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Accordions can be used to toggle the visibility of content. Here is a simple example of what accordions look like:

Toggle 1 Content Goes Here.

Toggle 2 Content Goes Here.

Toggle 3 Content Goes Here.

Toggle 4 Content Goes Here.

 

Issues With Accordions

There are some concerns when using accordions:

  1. Some site visitors might not understand that they have to click on the accordion to see the content they contain.
  2. Most site visitors don’t like to hunt for the content they are looking for. They also want to find the information with the fewest amount of clicks. With accordions however, you are hiding content and causing site visitors to click through all the toggles to find information.
  3. If someone was to print a web page with accordions on it, only the content of the open toggle would print. If you had important information in the accordion that someone needed to print, they would need to print the page for each toggle.
  4. Likewise, if someone was to search your web page, it would only search the open toggle.
TIP

Did you know that holding down the Control key on your keyboard and hitting the F key (CTRL + F on Windows and Command + F on Mac) allows you to find (search for) a word or phrase on a web page? This keyboard shortcut can be very useful and works in many programs such as web browsers, Word documents, and PDFs.

 

How to Add Accordions

1. Place your cursor where you want the accordion to display on the page.

2. Select the Toggle/Accordion button in the editor. Then click the Insert Toggle button.

Toggle/Accordion Shortcode

 

3. If you don’t see the Toggle/Accordion Shortcode button, (as shown in the example above), click the Toolbar Toggle button. The Toolbar Toggle button shows and hides some optional buttons in the editor.

Toolbar Toggle button

4. Shortcode will be added to the page that will create a 4-toggle accordion. The shortcode will look like this:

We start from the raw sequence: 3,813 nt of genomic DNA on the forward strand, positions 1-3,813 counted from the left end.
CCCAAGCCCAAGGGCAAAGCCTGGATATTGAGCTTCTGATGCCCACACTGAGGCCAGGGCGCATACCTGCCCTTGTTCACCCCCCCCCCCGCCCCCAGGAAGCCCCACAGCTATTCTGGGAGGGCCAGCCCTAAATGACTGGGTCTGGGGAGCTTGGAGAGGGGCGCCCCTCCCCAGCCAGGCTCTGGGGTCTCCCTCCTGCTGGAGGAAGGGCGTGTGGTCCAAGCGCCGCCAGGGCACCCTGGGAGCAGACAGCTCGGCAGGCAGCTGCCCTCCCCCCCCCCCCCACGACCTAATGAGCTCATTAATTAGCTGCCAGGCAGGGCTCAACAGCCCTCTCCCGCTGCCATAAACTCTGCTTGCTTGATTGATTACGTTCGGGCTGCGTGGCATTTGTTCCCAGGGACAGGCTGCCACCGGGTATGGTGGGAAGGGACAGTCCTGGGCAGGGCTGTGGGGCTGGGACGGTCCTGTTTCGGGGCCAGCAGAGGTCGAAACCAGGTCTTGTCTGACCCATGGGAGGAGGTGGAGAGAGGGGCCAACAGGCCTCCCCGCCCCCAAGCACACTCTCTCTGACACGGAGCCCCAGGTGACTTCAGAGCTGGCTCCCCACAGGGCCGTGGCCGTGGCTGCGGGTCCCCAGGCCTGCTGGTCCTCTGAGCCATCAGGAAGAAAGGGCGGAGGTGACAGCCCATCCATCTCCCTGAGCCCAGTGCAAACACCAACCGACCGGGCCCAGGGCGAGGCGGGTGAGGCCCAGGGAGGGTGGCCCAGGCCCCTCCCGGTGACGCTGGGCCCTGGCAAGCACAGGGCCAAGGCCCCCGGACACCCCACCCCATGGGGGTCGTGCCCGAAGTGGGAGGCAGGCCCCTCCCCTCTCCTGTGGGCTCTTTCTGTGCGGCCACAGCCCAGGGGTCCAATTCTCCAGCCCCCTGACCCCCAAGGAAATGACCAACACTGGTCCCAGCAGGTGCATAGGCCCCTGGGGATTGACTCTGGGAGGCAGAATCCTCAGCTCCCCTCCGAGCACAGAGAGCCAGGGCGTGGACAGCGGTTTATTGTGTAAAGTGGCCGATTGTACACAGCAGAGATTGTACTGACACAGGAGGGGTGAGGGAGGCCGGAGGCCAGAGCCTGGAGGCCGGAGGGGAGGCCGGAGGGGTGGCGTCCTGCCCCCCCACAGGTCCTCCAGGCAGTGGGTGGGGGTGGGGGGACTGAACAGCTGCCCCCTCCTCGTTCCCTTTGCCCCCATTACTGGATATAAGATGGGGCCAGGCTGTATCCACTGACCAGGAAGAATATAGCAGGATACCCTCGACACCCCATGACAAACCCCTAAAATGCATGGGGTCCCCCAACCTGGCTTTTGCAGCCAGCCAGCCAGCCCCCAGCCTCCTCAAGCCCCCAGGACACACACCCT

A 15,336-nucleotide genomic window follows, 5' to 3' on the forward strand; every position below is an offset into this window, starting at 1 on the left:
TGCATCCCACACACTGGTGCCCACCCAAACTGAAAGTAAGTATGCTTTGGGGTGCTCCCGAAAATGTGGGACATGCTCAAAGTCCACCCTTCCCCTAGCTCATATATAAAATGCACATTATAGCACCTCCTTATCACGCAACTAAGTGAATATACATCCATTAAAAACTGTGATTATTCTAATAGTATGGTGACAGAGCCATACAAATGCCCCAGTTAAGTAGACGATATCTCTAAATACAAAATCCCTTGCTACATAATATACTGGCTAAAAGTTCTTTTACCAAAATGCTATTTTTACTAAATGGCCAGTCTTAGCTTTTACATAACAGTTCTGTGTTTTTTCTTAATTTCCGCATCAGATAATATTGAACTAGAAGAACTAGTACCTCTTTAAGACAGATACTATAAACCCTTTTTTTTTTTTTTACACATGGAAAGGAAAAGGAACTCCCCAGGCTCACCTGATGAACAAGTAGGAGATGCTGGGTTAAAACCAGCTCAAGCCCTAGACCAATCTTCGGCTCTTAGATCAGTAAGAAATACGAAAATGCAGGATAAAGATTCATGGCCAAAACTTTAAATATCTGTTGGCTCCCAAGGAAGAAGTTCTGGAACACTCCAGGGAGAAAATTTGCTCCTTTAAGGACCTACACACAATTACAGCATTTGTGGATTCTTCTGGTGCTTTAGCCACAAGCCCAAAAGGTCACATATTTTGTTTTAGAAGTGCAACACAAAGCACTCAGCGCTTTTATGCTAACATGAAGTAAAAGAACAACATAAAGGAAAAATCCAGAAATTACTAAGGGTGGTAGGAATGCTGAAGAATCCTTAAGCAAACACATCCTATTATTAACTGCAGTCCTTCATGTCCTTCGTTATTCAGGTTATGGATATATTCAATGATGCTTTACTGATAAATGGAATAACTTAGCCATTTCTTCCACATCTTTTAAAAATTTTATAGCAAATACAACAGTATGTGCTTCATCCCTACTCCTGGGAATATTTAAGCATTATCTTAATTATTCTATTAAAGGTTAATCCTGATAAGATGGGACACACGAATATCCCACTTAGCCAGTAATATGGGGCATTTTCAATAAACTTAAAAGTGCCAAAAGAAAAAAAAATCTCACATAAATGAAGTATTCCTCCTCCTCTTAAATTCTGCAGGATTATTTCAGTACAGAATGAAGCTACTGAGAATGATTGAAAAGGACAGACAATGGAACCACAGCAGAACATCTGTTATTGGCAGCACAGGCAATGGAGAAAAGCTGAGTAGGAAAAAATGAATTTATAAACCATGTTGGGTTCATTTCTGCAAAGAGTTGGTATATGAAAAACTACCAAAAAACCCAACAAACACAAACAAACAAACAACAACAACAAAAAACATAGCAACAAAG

[toggles class="yourcustomclass"] [toggle title="Accordion Number 1" class="in"]Toggle 1 Content Goes Here.[/toggle] [toggle title="Accordion Number 2"]Toggle 2 Content Goes Here.[/toggle] [toggle title="Accordion Number 3"]Toggle 3 Content Goes Here.[/toggle] [toggle title="Accordion Number 4"]Toggle 4 Content Goes Here.[/toggle] [/toggles]

5. The first toggle is unique in that it includes class=”in” in the shortcode. This code causes the toggle to be open when the web page loads. This code can be deleted from the toggle if you wish all toggles to be initially closed.

6. Add a title to each toggle by replacing Accordion Number # in the shortcode. Don’t remove the quotes. Simply edit the content within the quotes.

[toggle title="Accordion Number 2"]Toggle 2 Content Goes Here.[/toggle]

7. Add content to each toggle by replacing Toggle # Content Goes Here. The content can be pretty much anything: text, images, links, headers, etc.

[toggle title="Accordion Number 2"]Toggle 2 Content Goes Here.[/toggle]

8. The shortcode automatically creates a 4-toggle accordion, but you can add or remove toggles as needed. Simply add or delete whole toggle sections.

[toggle title="Accordion Number 2"]Toggle 2 Content Goes Here.[/toggle]


Related Web Guide Training

  1. Collapse-O-Matic Plugin – an alternative option to accordions

Examples

OBGYN

The OBGYN site uses accordions in their residency program section to provide information about their Clinical Curriculum.

accordion example from obgyn web site

TEACCH

The TEACCH web site uses accordions to show which counties each TEACCH center serves.

accordion example from TEACCH web site